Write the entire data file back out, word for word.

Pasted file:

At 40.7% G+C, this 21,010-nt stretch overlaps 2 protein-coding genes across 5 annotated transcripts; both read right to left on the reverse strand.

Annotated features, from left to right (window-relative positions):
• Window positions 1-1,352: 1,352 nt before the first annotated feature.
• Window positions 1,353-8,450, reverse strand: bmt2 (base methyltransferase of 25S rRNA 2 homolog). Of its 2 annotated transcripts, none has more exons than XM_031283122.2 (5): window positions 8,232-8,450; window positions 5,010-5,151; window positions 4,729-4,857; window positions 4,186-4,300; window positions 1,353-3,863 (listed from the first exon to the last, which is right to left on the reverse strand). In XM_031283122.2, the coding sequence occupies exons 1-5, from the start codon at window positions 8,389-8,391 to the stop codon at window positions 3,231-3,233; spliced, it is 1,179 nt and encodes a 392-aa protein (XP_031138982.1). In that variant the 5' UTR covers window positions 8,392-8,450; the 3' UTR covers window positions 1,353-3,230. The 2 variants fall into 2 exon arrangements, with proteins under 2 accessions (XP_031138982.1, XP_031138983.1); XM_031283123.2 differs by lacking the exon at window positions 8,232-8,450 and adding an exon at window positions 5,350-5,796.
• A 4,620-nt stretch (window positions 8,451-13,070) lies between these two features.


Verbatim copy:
At 40.7% G+C, this 21,010-nt stretch overlaps 2 protein-coding genes across 5 annotated transcripts; both read right to left on the reverse strand.

Annotated features, from left to right (window-relative positions):
• Window positions 1-1,352: 1,352 nt before the first annotated feature.
• Window positions 1,353-8,450, reverse strand: bmt2 (base methyltransferase of 25S rRNA 2 homolog). Of its 2 annotated transcripts, none has more exons than XM_031283122.2 (5): window positions 8,232-8,450; window positions 5,010-5,151; window positions 4,729-4,857; window positions 4,186-4,300; window positions 1,353-3,863 (listed from the first exon to the last, which is right to left on the reverse strand). In XM_031283122.2, the coding sequence occupies exons 1-5, from the start codon at window positions 8,389-8,391 to the stop codon at window positions 3,231-3,233; spliced, it is 1,179 nt and encodes a 392-aa protein (XP_031138982.1). In that variant the 5' UTR covers window positions 8,392-8,450; the 3' UTR covers window positions 1,353-3,230. The 2 variants fall into 2 exon arrangements, with proteins under 2 accessions (XP_031138982.1, XP_031138983.1); XM_031283123.2 differs by lacking the exon at window positions 8,232-8,450 and adding an exon at window positions 5,350-5,796.
• A 4,620-nt stretch (window positions 8,451-13,070) lies between these two features.